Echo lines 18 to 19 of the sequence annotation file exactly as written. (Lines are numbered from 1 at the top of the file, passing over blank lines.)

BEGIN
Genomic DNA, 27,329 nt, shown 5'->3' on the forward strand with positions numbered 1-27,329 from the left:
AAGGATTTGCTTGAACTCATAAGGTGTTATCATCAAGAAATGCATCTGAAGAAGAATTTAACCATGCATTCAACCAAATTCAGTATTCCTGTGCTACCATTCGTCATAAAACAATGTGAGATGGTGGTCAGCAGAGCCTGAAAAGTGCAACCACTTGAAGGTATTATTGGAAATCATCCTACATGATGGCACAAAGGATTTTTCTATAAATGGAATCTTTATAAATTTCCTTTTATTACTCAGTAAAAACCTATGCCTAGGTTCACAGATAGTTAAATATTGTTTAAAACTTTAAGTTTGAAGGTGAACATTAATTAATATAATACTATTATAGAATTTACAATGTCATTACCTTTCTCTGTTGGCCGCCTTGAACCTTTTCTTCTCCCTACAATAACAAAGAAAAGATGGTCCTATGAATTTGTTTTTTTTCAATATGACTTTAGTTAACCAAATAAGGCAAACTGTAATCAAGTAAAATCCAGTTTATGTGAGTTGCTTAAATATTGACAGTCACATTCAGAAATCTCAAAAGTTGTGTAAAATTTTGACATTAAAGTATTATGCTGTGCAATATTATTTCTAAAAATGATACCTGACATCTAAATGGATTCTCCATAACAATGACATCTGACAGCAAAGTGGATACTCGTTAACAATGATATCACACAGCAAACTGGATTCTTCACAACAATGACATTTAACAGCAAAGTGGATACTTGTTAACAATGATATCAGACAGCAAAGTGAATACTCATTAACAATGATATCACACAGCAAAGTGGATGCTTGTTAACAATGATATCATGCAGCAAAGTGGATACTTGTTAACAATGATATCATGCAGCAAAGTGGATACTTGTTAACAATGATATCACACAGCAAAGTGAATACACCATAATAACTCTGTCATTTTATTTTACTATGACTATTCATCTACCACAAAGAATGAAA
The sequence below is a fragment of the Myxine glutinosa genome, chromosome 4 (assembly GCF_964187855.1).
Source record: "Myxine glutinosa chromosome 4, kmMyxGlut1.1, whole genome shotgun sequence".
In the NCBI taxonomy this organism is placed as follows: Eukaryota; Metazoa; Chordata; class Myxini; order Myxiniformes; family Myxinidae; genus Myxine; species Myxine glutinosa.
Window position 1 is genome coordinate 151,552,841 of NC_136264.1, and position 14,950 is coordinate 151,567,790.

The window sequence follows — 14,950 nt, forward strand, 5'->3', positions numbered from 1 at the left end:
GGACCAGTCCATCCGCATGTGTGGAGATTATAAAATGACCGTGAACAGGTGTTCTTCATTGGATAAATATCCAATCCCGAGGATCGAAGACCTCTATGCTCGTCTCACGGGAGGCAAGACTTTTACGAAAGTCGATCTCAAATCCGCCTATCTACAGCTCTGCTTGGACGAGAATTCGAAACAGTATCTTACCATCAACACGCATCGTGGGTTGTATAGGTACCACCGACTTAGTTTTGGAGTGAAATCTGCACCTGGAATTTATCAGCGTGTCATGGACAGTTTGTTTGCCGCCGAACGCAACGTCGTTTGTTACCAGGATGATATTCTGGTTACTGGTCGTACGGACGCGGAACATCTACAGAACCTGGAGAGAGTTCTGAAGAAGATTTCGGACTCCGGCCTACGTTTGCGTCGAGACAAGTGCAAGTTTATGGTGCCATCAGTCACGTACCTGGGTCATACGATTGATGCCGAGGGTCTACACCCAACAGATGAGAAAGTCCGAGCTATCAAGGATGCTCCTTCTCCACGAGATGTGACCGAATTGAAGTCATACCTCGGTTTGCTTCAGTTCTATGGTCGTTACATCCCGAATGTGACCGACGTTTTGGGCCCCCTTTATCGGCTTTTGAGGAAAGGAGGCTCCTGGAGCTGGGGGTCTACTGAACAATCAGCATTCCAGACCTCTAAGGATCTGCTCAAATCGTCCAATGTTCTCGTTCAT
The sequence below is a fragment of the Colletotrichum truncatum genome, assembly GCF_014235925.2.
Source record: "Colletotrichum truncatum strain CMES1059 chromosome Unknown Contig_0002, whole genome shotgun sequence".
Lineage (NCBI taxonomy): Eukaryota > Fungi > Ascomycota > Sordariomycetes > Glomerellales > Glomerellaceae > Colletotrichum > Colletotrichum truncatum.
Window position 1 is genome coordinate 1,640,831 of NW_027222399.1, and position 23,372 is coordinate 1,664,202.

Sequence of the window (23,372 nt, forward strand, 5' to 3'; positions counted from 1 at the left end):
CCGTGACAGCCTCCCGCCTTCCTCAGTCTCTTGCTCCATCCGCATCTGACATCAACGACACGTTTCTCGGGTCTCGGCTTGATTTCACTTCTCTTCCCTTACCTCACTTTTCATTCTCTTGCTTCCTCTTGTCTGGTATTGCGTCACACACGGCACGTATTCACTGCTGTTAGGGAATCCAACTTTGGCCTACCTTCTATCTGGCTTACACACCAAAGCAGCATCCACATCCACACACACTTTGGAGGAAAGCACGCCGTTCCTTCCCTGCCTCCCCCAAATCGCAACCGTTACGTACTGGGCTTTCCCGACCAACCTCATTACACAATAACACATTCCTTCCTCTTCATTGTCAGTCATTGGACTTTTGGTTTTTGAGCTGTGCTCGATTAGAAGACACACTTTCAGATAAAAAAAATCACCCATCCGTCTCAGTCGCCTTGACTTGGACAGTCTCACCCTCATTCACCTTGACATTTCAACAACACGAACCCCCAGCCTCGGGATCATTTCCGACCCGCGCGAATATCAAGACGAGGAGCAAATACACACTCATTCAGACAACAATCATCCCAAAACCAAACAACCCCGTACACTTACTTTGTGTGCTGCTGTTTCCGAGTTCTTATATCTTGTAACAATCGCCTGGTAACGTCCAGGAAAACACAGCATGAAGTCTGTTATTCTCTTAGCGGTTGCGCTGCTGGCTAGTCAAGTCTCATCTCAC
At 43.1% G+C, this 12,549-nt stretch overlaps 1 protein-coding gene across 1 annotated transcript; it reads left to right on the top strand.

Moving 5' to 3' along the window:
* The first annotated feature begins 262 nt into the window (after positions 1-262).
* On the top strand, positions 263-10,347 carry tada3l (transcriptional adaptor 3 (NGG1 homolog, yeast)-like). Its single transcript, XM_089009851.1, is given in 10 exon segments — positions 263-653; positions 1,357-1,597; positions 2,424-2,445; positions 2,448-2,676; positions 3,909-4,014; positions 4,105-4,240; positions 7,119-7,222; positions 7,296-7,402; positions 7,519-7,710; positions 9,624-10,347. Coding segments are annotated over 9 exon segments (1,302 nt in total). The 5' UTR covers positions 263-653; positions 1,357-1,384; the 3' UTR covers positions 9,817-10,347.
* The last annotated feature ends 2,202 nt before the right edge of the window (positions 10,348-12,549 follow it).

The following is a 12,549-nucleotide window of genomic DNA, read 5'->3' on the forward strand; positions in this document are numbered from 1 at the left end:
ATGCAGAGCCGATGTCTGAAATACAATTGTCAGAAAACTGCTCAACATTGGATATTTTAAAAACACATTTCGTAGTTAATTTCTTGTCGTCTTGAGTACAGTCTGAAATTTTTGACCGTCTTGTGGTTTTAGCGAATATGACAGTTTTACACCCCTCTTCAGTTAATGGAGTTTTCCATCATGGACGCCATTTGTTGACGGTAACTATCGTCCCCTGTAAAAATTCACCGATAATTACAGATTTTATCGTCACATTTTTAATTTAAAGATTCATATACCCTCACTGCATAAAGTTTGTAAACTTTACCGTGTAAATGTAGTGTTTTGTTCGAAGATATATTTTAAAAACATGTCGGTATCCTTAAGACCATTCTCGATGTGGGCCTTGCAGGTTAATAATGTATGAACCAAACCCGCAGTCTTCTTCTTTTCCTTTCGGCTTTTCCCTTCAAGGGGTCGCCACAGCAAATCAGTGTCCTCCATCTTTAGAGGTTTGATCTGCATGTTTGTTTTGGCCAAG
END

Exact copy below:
* On the top strand, positions 263-10,347 carry tada3l (transcriptional adaptor 3 (NGG1 homolog, yeast)-like). Its single transcript, XM_089009851.1, is given in 10 exon segments — positions 263-653; positions 1,357-1,597; positions 2,424-2,445; positions 2,448-2,676; positions 3,909-4,014; positions 4,105-4,240; positions 7,119-7,222; positions 7,296-7,402; positions 7,519-7,710; positions 9,624-10,347. Coding segments are annotated over 9 exon segments (1,302 nt in total). The 5' UTR covers positions 263-653; positions 1,357-1,384; the 3' UTR covers positions 9,817-10,347.
* The last annotated feature ends 2,202 nt before the right edge of the window (positions 10,348-12,549 follow it).